During the implementation phase, participating teachers are trained (on-site and online), while a select group of Tech Leaders are coached in sustaining and scaling the work. The CAL curriculum is evaluated for impact through a randomized control trial design with delayed treatment. Impact in K-2 is assessed through differences in learning outcomes in computational thinking and coding skills, math, and language development. A transfer and sustainability study compares fidelity of implementation across groups and measures perceived sustainability through interviews with teachers and Tech Leaders and the development of a strategic plan for being able to continue the work after the grant period ends.

Data is being collected from teachers implementing the ScratchJr CAL curriculum in their classrooms and their students. Data from educators is be collected through qualitative interviews, surveys, lesson logs, and assessments of educators’ coding knowledge, before and after the professional development and curriculum implementation. We also collect data from students, specifically validated researcher-developed coding/computational thinking assessments, student ScratchJr projects resulting from their coding curriculum experience, as well as standardized literacy and math assessments administered through their schools.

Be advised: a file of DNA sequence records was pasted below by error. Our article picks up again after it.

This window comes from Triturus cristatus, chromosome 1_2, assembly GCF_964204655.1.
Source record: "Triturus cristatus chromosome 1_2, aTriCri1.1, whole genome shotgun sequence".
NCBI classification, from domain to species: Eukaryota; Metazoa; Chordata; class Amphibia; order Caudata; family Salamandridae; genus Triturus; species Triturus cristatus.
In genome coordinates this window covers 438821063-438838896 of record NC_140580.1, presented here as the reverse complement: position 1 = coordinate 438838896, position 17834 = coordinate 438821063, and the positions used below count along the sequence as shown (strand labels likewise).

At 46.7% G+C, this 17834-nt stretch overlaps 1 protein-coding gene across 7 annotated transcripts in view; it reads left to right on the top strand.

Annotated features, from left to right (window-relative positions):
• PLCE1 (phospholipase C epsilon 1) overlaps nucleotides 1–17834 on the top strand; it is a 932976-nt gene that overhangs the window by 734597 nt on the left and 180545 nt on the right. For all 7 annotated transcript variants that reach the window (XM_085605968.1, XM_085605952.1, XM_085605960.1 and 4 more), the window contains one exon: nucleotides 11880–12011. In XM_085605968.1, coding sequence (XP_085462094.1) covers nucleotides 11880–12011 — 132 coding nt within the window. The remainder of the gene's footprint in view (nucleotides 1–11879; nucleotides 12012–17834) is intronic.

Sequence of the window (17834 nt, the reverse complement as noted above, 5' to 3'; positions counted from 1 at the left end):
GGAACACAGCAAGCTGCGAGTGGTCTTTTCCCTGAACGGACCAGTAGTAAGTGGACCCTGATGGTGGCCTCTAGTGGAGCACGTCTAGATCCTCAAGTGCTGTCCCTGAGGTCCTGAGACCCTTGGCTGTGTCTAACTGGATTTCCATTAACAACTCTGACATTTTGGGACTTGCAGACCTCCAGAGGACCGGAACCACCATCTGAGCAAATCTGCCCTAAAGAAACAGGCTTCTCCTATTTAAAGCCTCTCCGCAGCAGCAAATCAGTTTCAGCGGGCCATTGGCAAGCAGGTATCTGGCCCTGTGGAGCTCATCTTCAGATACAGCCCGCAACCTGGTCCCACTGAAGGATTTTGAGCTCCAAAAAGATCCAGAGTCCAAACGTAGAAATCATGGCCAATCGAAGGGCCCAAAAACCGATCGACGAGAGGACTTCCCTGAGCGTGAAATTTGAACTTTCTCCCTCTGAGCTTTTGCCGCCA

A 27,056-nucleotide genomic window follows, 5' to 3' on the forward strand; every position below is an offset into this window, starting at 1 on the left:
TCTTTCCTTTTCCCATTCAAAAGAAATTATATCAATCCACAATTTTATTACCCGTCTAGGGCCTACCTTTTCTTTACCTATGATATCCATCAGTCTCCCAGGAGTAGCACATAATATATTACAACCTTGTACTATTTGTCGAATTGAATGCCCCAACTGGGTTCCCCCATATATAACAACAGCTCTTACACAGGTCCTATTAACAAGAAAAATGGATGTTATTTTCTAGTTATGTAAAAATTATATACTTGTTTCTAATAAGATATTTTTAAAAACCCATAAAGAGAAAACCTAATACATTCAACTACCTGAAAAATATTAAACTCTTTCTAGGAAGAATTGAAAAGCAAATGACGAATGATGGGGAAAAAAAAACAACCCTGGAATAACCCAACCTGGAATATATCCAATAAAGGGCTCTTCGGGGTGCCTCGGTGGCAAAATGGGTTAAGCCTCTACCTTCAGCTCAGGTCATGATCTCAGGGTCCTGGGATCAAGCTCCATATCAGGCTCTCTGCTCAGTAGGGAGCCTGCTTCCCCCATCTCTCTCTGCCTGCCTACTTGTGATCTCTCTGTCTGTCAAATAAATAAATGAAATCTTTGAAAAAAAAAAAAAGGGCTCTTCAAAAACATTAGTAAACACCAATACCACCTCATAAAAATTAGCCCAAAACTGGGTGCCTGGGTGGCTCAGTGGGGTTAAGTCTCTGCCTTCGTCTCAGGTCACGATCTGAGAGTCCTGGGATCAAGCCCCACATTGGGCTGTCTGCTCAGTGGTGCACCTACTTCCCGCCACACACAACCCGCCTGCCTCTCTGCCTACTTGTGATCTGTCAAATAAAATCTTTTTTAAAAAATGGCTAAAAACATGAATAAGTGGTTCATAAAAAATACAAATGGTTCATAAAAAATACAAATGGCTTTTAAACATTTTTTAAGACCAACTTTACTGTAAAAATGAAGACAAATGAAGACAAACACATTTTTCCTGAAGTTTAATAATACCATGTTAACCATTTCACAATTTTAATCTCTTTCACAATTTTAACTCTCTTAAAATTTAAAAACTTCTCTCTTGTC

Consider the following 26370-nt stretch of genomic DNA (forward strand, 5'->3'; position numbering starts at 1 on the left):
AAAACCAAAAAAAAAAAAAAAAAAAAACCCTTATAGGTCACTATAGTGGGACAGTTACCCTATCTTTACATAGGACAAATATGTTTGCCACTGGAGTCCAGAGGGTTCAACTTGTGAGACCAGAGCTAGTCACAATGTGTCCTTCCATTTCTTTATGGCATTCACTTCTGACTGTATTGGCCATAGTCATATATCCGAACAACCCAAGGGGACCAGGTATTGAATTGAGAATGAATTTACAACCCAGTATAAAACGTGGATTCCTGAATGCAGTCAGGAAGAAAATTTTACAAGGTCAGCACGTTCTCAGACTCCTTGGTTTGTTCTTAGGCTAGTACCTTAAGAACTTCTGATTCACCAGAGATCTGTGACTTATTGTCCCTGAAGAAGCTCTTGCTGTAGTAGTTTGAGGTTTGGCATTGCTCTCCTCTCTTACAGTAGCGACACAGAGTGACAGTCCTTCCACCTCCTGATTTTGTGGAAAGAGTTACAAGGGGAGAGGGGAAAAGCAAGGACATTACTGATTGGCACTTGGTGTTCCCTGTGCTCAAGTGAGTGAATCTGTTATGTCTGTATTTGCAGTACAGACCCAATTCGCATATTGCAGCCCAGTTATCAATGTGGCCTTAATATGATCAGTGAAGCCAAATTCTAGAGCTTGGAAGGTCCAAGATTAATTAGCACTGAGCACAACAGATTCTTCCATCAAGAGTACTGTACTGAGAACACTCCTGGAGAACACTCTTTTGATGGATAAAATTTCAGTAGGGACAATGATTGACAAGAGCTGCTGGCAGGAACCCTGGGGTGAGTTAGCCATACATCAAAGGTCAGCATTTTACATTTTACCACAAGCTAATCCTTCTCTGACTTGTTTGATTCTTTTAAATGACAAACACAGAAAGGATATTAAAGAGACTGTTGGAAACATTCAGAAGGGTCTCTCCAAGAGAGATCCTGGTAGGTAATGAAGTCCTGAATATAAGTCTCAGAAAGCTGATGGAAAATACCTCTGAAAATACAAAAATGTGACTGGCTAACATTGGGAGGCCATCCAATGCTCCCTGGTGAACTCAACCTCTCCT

CAL-ScratchJr is being implemented in select public schools in the Rhode Island and within the Boston Public school district. The curriculum implementation is beginning in mid-fall for Rhode Island schools, and January of 2022 for the Boston Public Schools.

This work is funded by the US Dept of Education (grant #U411C190006) and by the Scratch Foundation